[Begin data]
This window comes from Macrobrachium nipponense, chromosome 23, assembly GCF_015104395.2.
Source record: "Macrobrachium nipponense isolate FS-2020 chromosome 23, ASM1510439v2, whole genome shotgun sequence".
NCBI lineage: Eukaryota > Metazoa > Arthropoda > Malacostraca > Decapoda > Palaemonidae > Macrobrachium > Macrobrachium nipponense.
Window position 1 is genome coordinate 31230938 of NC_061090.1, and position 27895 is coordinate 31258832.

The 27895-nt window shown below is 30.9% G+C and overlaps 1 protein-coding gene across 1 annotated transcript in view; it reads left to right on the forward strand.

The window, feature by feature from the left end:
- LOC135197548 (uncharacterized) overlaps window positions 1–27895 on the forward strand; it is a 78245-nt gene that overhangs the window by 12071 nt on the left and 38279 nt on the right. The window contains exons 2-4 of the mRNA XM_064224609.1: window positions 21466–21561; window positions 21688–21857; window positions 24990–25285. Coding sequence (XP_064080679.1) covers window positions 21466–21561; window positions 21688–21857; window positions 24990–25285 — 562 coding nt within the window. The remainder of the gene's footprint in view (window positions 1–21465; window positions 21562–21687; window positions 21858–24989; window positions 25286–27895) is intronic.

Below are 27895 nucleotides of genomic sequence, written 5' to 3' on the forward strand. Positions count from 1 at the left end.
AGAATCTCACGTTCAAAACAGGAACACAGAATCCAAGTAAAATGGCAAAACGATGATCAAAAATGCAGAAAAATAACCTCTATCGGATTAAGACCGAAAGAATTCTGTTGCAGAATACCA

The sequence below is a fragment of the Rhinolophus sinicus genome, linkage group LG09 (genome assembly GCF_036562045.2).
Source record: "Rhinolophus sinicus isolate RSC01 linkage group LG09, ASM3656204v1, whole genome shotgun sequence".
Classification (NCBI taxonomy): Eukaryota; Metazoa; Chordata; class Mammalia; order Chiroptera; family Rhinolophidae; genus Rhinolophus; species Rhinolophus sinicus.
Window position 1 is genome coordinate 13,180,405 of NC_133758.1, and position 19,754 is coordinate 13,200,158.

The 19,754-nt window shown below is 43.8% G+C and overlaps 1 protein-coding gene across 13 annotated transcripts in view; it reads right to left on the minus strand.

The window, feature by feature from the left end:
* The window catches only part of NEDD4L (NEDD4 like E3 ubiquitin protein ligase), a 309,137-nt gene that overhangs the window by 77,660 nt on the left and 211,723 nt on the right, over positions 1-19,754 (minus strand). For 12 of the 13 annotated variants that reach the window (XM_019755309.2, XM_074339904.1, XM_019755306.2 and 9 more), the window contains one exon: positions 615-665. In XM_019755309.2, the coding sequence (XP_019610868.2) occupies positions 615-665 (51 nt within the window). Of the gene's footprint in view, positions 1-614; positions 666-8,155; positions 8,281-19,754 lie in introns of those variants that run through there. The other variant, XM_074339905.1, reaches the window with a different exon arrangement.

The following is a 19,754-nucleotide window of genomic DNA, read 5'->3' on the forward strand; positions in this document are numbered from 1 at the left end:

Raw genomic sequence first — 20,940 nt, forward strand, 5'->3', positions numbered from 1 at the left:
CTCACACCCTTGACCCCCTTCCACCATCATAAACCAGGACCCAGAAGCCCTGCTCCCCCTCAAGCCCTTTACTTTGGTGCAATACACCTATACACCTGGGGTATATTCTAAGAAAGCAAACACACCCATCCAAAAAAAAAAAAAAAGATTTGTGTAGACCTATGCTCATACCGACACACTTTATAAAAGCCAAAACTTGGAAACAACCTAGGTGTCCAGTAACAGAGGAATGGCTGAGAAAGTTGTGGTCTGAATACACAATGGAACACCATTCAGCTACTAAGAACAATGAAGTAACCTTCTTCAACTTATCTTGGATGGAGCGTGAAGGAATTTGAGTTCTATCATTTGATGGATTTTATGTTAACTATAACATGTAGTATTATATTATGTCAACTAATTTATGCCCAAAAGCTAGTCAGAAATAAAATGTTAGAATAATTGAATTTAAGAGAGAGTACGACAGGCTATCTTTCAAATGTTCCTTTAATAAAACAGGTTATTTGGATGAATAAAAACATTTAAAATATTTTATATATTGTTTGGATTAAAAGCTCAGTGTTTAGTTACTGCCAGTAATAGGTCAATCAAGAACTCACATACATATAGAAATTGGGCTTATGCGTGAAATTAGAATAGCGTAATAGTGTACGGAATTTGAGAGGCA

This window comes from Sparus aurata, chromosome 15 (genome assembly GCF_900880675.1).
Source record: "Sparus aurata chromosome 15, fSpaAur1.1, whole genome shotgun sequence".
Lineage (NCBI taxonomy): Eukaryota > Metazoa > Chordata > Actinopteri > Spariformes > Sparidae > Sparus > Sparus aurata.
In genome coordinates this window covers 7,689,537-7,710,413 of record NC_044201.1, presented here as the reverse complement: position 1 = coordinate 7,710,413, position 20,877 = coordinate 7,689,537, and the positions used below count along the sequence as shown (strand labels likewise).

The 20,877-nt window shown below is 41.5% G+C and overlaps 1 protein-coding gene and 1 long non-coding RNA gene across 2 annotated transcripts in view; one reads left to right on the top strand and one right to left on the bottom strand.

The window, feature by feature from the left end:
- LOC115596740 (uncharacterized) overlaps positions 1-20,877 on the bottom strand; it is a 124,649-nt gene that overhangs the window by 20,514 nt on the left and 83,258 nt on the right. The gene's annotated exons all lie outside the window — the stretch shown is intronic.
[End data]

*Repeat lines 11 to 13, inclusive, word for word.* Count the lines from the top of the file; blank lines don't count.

Source record: "Rhinolophus sinicus isolate RSC01 linkage group LG09, ASM3656204v1, whole genome shotgun sequence".
Classification (NCBI taxonomy): Eukaryota; Metazoa; Chordata; class Mammalia; order Chiroptera; family Rhinolophidae; genus Rhinolophus; species Rhinolophus sinicus.
Window position 1 is genome coordinate 13,180,405 of NC_133758.1, and position 19,754 is coordinate 13,200,158.